Thanks for reading and have a great day,
Natalia R. Angelini
I recently had a chance to attend a very interesting continuing legal education program organized by the Ontario Bar Association called: “Rights and Limitations on an Attorney under a Power of Attorney”.
The program was chaired by Natalia Angelini of our office and Kimberly A. Whaley of WEL Partners. Professor Albert Oosterhoff, Professor David Freedman, Thomas Grozinger and John Poyser presented their views on various questions surrounding beneficiary designations.
An interesting debate took place at the end of the program on the question of whether beneficiary designations are testamentary instruments.
Professor Oosterhoff presented his view that, beneficiary designations are not in fact testamentary acts and should therefore be considered inter vivos acts. One of the reasons cited by Professor Oosterhoff in this regard that I found compelling is the fact that a beneficiary designation does not have to comply with the formalities required of a Will. The fact is that a beneficiary designation is often executed in passing and the same considerations do not apply to such a decision as typically would apply to the making of a Will.
Then again, a testator can make a handwritten Will in passing which will be just as valid as if made in accordance with the formal requirements. However, the fact that it is made quickly and in passing does not necessarily mean that it is not a valid Will.
Another reason cited by Professor Oosterhoff in support of his position was that, in his opinion, beneficiary designations take effect when they are signed. By way of a further explanation, Professor Oosterhoff clarified that a beneficiary designation is not dependent upon the designator’s death for its “vigour and effect”, despite the fact that performance does not actually take place until the designator’s death.
This opinion was not universally shared by the panel and some of the attendees of the program. One significant issue that was raised was that if beneficiary designations are indeed not testamentary acts, there could be potential tax consequences necessitating legislative reform.
It will certainly be interesting to see whether a new case or legislative reform will shed some light on this question. I can certainly see the appeal and the logic behind Professor Oosterhoff’s view.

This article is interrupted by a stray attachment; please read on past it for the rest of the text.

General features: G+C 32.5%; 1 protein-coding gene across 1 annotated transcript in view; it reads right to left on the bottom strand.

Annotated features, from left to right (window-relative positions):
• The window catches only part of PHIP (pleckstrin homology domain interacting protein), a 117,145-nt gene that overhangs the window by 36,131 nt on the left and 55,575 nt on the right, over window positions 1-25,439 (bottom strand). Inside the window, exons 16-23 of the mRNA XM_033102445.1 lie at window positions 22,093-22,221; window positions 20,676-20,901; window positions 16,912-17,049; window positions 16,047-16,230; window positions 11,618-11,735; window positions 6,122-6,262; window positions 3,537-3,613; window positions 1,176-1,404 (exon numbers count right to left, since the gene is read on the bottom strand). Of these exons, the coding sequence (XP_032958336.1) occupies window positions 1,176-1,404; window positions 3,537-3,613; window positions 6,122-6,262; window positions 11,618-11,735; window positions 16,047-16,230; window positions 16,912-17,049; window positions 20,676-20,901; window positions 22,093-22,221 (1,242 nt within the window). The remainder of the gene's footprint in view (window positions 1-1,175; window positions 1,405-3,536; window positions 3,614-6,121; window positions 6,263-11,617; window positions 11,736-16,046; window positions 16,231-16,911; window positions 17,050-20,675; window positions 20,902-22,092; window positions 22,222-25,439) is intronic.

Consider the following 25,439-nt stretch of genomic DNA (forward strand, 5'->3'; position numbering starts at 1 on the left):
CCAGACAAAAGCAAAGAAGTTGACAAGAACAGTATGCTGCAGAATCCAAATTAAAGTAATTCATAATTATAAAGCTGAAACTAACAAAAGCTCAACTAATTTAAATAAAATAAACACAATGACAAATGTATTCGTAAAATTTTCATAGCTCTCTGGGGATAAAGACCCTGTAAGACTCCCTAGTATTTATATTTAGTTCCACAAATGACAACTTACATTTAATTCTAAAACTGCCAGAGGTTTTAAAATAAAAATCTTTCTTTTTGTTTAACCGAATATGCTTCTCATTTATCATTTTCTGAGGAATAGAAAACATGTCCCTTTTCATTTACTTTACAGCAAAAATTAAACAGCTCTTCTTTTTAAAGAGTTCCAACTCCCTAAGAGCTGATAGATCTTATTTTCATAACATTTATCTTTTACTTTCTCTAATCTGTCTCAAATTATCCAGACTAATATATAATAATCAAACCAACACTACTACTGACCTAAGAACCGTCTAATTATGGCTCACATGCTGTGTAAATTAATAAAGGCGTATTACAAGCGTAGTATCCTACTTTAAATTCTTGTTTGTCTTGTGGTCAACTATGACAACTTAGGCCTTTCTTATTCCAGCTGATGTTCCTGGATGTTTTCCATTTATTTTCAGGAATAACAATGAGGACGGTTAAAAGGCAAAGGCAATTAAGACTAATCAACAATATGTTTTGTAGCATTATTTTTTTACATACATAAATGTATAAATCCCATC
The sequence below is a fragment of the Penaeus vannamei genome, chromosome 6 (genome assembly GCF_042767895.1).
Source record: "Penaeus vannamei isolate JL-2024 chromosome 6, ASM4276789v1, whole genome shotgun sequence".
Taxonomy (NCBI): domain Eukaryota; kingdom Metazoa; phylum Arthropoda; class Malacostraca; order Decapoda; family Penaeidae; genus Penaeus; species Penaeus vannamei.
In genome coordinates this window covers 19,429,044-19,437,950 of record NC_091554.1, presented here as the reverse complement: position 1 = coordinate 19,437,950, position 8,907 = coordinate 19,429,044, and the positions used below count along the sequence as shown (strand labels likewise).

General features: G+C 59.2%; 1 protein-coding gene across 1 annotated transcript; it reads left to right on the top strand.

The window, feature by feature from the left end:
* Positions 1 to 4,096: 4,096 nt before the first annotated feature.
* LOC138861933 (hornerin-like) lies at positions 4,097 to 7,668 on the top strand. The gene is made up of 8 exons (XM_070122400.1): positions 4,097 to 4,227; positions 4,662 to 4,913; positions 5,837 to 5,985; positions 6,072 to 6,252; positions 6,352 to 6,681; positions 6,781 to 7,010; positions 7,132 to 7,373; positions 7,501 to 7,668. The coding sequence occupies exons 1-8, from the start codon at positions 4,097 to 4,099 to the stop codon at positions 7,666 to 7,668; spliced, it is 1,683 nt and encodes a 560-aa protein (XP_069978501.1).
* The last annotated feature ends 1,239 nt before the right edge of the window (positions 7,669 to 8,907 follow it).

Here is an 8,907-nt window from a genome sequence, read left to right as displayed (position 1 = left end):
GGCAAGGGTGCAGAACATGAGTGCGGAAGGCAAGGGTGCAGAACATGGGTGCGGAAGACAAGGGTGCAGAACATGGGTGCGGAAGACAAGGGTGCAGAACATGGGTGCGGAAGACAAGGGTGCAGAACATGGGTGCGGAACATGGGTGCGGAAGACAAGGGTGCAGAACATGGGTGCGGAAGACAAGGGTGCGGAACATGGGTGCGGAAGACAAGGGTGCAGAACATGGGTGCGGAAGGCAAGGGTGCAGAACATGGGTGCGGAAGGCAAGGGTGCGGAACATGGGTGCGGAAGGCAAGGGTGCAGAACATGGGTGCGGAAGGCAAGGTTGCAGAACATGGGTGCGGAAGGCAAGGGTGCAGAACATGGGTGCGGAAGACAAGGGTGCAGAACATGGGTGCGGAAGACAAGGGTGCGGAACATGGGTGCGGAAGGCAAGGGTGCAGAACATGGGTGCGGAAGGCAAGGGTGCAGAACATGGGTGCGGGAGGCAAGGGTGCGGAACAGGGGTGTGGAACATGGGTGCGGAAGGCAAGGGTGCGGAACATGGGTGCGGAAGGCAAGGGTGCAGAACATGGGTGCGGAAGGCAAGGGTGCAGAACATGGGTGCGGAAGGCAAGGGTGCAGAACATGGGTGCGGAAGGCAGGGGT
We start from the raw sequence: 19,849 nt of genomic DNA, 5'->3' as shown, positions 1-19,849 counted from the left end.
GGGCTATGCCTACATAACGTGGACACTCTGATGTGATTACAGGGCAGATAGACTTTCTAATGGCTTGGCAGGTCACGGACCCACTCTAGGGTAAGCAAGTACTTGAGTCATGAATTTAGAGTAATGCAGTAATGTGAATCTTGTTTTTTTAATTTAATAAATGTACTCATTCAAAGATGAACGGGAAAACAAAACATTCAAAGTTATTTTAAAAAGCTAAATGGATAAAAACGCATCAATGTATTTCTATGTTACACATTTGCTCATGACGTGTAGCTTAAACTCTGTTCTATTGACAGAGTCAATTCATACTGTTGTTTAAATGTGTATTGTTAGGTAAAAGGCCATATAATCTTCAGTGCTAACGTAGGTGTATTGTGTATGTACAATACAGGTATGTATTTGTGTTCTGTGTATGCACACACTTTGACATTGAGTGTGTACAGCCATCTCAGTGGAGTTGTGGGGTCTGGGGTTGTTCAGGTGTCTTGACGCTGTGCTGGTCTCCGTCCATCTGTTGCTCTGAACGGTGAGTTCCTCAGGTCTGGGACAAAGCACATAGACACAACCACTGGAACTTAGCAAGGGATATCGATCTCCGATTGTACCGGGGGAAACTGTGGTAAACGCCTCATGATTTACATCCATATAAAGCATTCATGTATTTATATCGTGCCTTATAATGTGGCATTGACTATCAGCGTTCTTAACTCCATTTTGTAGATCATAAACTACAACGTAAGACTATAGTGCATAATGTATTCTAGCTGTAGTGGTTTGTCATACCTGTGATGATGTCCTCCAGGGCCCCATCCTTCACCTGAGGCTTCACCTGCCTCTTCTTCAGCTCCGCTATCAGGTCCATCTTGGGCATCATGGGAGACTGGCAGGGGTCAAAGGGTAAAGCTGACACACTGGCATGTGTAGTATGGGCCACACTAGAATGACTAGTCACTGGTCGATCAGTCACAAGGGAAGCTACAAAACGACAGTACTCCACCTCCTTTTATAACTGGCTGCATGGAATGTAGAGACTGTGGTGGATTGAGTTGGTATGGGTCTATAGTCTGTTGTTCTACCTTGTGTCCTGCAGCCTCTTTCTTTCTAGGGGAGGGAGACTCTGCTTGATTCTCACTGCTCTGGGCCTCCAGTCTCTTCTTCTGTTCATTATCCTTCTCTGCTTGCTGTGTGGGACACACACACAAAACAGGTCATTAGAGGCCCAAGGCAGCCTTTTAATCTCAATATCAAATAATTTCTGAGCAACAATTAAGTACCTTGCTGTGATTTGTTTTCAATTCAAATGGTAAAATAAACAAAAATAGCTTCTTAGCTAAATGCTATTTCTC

Thanks for reading.
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Let’s acknowledge one thing from the start – no one looks forward to preparing a will. We may have the best of intentions, but death is something that few want to consider.
For this reason, there is often delay and procrastination in creating an up-to-date will – and tremendous relief when you finally get it done. You walk out of the lawyer’s office, breathe a sigh, and thank the heavens you don’t have to go through that again, at least for a very long time.
But, if like most people, you have the dual intention of ensuring your assets go to your intended beneficiaries, and ensuring the estate settlement process is straightforward and as easy as possible on your family, then you’ve still got some work to do to finish the job.
It’s not a lot of effort, but there are some essential steps to ensuring your wishes are carried out easily and as you intended. Here are three to consider:
- Store your will safely – and where people can find it: We get it – you may not want your house cleaner to review the contents of your new will. But hiding it in a place that no one can find isn’t the answer. Courts need the original copy of your will for a smooth probate process, so don’t make it hard to locate. Whether it’s stored at your lawyer’s office, or registered with the court, or stored in a filing cabinet at home, make sure that you and your loved ones remember where it is and know how to access it. We explored this issue in more detail here:
- Make a list of your assets: Don’t assume that your family knows what you own. Most of us have assets scattered through numerous accounts and institutions, and property (such as cars, art, and jewelry) could be in more than one location. You may also have assets that you inherited from others. So make it easy for your executor – keep an up-to-date list of your assets (including account numbers, user names and passwords for virtual assets, and insurance policy numbers) with your will.
- Talk to your family: Ideally, before you drafted your will, you talked to all family members with any expectation of inheritance and told them your estate intentions. This gives you the opportunity to listen to any concerns and to explain why you’re planning to distribute your assets in a certain way. But even if you didn’t talk to family members before drafting your will, it’s not too late. To minimize the chances of an estate dispute, let family members know what’s in your will. In many cases, just letting people know the reasons behind your estate decisions is enough to cut off potential disputes before they happen.
Thank you for reading,
Beneficiary designations for a life insurance policy can be an important estate planning tool. However, as with any testamentary document or disposition, questions can arise about the insured’s actual intentions after death.
In the recent decision of Sun Life v Nelson Estate et al., 2017 ONSC 4987, the Court was asked to resolve such an ambiguity by considering the validity of an insurance declaration under the deceased’s Will and the validity of a change of beneficiary designation on file with the insurer.